Gordon Campbell | Parliament TV | Parliament Today | News Video | Crime | Employers | Housing | Immigration | Legal | Local Govt. | Maori | Welfare | Unions | Youth | Search

 


David Hay: Thanks and farewell to the Greens

The Green Party today announced that David Hay, who stood for the Greens in Epsom in 2011, will be expelled from the party for one year.  In response, Mr Hay made the following statement:

"I would like to thank the many Green Party members who I have met and worked with over the past seven years. I have found their company stimulating and enjoyable. I value the time we spent working together, and what we achieved." 

"I particularly enjoyed the five years I spent as a member of the Policy Committee, which I think is the real engine-room of the party. It is no surprise that other political parties (in particular the Labour Party), keep stealing Green policies and repackaging them as their own!" 

"The report released today contained no surprises. The terms of reference were specified in such a way that the results were inevitable, and so I expected be expelled from the party as a result."

"Although I disagree with some parts of the report, overall it was reasonable and balanced. I would like to thank the enquiry team for taking the trouble to meet with me and listen carefully to what I had to say."

"The report acknowledges that I had a genuine grievance, which was not properly addressed, and it also contains some recommendations for the party, about how it could improve its processes in future. I hope the party will take careful notice and make those changes."

"For my part, I don't resile from the statements I made in public, nor apologise for them. In summary these were:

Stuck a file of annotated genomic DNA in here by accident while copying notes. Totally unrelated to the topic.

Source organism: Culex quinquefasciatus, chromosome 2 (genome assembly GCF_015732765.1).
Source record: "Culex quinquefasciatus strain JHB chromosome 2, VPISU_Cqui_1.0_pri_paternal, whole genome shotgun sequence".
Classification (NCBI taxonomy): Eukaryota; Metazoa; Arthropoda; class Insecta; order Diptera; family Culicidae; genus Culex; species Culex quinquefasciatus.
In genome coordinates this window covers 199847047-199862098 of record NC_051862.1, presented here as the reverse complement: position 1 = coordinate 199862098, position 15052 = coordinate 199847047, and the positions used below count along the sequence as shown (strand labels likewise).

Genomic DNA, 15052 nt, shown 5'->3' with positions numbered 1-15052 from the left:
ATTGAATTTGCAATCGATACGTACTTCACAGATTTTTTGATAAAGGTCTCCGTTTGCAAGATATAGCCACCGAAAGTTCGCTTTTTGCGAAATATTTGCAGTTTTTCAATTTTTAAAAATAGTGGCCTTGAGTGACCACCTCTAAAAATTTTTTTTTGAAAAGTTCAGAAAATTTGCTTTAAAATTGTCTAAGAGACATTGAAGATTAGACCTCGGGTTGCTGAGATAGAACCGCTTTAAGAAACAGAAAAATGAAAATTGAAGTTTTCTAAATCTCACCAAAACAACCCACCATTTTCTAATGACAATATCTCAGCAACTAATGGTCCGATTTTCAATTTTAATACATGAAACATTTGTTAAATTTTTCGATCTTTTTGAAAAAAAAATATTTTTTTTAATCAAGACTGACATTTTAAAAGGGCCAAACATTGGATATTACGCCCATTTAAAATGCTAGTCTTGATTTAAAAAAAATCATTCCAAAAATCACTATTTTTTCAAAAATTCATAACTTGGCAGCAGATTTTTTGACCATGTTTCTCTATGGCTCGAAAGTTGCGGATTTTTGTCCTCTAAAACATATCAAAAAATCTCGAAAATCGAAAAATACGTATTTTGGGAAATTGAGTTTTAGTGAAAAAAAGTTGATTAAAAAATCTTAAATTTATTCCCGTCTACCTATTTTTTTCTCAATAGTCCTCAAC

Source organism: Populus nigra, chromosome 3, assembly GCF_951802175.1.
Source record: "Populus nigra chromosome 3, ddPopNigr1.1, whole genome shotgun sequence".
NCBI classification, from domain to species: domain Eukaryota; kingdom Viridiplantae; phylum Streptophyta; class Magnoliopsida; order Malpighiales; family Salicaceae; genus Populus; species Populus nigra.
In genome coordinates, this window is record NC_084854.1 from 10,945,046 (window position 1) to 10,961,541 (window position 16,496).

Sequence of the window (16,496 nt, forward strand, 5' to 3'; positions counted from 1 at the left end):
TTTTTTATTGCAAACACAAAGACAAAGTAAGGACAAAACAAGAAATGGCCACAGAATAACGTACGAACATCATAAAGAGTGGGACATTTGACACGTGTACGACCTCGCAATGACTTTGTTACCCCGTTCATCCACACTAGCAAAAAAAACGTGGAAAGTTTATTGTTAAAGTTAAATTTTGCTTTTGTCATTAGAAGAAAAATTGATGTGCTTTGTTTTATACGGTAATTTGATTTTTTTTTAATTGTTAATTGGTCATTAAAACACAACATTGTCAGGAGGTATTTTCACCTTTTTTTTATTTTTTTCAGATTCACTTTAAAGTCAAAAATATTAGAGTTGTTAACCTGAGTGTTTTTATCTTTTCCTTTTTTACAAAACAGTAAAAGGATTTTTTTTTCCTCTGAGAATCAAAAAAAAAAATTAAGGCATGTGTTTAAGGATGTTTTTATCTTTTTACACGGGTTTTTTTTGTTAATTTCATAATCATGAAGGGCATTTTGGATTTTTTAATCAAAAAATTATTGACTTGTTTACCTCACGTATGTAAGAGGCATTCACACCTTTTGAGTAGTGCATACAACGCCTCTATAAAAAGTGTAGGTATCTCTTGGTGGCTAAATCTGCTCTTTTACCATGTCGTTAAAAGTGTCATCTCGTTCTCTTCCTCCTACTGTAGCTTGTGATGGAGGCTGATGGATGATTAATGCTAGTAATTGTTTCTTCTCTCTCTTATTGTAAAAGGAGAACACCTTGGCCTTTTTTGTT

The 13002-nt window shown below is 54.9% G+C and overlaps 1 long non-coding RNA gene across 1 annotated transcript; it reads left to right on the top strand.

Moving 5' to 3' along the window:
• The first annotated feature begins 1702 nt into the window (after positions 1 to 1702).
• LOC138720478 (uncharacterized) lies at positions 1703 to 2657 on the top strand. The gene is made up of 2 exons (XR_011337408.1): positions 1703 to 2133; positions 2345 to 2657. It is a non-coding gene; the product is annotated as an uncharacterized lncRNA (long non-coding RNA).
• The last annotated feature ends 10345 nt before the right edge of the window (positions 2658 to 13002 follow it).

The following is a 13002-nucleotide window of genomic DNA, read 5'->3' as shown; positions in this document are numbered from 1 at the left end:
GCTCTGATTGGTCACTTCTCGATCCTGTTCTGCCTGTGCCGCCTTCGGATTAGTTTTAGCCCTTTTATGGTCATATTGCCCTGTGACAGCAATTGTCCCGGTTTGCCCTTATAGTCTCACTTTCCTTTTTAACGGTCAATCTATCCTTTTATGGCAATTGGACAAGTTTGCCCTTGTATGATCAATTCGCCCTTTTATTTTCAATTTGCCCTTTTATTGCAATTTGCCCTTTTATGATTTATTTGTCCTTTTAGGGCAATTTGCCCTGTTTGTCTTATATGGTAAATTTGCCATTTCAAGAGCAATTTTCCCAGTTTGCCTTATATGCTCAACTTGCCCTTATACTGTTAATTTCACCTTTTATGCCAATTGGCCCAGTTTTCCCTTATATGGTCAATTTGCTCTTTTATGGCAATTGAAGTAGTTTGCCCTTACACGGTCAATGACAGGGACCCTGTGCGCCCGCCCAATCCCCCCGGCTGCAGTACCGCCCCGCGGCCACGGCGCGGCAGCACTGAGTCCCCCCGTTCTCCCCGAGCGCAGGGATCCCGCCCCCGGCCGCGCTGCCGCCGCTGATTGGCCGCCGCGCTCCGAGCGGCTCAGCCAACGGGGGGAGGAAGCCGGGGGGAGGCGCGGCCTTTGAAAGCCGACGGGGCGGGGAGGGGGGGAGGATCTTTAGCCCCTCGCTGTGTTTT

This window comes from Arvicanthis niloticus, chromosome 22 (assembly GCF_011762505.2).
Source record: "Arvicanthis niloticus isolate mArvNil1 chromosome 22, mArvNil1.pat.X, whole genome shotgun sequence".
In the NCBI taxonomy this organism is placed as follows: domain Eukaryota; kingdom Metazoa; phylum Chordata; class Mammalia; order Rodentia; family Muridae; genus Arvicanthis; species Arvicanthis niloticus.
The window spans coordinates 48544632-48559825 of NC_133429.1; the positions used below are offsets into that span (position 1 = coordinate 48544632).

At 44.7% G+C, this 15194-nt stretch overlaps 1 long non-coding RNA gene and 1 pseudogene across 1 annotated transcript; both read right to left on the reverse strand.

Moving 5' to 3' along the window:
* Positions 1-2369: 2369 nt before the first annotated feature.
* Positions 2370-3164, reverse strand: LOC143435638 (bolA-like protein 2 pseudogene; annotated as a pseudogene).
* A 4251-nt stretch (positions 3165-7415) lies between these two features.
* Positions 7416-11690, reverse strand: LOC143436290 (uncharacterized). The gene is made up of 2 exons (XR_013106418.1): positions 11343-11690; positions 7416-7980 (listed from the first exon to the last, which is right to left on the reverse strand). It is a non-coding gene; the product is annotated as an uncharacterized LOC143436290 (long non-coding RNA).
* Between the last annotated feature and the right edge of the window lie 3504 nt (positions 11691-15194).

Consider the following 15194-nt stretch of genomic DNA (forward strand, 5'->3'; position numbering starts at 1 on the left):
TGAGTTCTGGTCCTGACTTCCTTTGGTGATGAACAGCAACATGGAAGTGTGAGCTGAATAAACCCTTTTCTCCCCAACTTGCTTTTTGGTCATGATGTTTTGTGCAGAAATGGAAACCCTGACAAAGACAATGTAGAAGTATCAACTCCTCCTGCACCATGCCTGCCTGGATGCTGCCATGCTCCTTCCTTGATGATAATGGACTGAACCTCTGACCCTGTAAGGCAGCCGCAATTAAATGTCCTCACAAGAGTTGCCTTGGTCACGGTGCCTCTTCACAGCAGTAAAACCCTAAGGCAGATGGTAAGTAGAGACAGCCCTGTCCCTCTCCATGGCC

• The Green Party is too weak in Auckland: it should have a co-leader based here, and at least 1/3 of the Green Party caucus should be Auckland-based.
• I was removed from the candidate pool because of a dirty smear campaign, led by senior members of the party. I concluded that the party co-leaders must have known about about this and approved of it, which is why I called for them both to resign.
• The main "smear" made against me was that I campaigned for the electorate vote in Epsom in 2011, contrary to party instructions. That allegation is untrue and is not supported by any evidence."
"The Green party vote in Epsom increased from 6.93% in 2008 to 12.03% in 2011, and Epsom was one of only four electorates in Auckland that exceeded the national party vote of 11.1% for the Greens."

"Those facts tell the true story, and they are a testament to the efforts of a small, hard-working and enthusiastic local campaign team whose efforts have been unfairly tainted by the allegations made against me. The party owes them all an apology."

"I have put a lot into the Greens, but I have also learned a great deal. In particular about how political parties work, about campaigning, and how to involve party members in policy development."

"I now plan to take some time off; to consider whether I want to have a career in politics and, if so, how that might take shape.  

"At this stage I am only certain that I will not join any existing political party, including the Green Party of Aotearoa New Zealand, in its current form and under its current leadership."

ENDS

© Scoop Media

 
 
 
 
 
Parliament Headlines | Politics Headlines | Regional Headlines

Anzac Issue Out Now: Werewolf 47

Alison McCulloch: Lest We Remember

Local iwi have plans to spruce up the Te Ranga site as part of the 150th commemorations this year of key battles in the “New Zealand Wars”, but not a lot of money to do it with.